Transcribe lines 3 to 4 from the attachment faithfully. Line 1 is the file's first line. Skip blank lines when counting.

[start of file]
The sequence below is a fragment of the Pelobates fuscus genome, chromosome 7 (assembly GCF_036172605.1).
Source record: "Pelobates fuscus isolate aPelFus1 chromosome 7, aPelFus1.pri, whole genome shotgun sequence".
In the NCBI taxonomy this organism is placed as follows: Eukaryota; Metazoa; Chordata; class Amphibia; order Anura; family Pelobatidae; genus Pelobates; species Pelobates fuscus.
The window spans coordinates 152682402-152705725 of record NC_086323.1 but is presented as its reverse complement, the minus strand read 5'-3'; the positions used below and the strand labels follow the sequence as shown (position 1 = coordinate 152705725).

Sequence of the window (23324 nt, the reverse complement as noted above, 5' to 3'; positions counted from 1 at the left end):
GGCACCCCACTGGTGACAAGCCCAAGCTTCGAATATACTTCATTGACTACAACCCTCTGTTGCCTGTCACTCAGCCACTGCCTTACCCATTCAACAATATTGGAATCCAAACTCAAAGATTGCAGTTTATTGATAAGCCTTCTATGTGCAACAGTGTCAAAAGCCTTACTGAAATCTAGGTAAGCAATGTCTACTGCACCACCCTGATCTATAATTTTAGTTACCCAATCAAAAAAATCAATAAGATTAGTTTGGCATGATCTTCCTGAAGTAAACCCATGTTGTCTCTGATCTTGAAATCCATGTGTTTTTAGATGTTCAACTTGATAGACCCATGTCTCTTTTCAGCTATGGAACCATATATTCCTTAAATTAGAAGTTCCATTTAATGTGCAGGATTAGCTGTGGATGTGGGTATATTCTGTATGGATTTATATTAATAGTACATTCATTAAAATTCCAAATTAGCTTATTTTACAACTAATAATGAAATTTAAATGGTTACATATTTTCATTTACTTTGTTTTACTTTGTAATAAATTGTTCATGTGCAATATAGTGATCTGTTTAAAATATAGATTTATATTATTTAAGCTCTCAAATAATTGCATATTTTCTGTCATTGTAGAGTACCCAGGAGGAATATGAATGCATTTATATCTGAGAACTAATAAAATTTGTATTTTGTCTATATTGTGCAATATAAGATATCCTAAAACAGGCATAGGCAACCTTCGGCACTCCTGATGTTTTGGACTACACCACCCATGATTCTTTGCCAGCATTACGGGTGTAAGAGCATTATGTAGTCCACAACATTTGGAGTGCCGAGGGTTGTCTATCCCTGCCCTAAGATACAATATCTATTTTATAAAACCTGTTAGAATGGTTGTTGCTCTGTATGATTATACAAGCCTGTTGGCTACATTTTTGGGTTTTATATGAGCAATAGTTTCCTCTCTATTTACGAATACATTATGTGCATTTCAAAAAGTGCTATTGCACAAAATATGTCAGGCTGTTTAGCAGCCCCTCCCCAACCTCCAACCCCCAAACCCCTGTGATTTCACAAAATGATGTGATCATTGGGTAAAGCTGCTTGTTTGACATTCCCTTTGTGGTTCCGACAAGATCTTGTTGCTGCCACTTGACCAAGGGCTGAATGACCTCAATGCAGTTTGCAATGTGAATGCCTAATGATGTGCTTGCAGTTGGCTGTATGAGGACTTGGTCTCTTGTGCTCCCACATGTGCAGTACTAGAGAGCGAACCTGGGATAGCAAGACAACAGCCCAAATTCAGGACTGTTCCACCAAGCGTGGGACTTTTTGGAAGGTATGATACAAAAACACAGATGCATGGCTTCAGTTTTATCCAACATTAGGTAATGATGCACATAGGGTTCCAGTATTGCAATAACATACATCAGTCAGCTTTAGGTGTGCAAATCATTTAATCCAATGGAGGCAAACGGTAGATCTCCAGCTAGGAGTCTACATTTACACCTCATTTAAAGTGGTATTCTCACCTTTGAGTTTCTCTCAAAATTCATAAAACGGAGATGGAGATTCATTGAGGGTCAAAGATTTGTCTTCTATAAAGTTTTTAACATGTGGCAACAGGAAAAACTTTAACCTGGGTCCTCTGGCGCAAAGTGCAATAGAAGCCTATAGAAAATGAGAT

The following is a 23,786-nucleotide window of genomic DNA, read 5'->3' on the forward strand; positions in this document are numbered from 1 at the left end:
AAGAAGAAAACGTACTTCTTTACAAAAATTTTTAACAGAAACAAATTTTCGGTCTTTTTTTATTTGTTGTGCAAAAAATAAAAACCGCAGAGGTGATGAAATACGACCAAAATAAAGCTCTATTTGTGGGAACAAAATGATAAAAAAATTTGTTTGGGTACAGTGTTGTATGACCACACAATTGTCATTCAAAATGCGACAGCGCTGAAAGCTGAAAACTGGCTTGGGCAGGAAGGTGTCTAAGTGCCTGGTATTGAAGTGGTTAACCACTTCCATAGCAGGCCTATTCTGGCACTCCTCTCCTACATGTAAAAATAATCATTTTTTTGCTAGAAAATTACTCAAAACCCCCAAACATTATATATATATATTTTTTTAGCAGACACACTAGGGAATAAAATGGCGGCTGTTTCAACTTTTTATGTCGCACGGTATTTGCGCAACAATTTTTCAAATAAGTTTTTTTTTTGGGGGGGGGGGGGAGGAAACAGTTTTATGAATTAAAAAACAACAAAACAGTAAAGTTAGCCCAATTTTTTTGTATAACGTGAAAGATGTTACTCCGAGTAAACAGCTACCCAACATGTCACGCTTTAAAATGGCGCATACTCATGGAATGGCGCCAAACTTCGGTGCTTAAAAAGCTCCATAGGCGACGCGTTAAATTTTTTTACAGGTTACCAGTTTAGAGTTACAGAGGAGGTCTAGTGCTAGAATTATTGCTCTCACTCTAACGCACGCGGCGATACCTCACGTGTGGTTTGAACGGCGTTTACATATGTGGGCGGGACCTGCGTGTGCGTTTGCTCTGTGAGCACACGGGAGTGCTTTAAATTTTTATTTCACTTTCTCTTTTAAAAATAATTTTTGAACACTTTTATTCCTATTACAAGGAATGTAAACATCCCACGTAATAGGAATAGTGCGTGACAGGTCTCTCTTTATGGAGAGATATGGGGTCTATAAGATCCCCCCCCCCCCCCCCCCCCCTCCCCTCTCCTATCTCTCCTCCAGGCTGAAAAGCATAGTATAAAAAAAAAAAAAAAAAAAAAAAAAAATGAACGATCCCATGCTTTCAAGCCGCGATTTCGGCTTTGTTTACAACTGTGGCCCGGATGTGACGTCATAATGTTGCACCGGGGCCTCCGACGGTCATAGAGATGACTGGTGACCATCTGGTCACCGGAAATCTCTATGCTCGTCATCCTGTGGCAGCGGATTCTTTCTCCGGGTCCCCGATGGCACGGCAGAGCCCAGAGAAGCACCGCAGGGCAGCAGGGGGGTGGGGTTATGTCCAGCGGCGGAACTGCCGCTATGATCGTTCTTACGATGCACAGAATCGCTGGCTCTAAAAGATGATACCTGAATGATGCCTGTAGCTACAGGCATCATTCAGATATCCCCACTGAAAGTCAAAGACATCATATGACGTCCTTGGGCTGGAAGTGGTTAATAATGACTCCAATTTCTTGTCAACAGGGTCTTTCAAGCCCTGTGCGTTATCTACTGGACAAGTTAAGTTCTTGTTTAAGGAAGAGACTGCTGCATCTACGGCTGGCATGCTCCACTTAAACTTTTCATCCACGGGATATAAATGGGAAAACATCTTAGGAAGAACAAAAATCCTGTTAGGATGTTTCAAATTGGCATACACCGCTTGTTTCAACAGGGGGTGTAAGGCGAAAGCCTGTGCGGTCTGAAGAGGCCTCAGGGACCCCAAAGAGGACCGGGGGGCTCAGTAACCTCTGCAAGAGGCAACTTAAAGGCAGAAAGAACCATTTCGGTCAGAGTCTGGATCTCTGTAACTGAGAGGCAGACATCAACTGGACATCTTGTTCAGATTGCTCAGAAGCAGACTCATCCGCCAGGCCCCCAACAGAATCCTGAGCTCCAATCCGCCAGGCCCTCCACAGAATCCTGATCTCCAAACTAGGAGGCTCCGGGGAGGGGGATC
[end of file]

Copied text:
In the NCBI taxonomy this organism is placed as follows: Eukaryota; Metazoa; Chordata; class Amphibia; order Anura; family Pelobatidae; genus Pelobates; species Pelobates fuscus.
The window spans coordinates 152682402-152705725 of record NC_086323.1 but is presented as its reverse complement, the minus strand read 5'-3'; the positions used below and the strand labels follow the sequence as shown (position 1 = coordinate 152705725).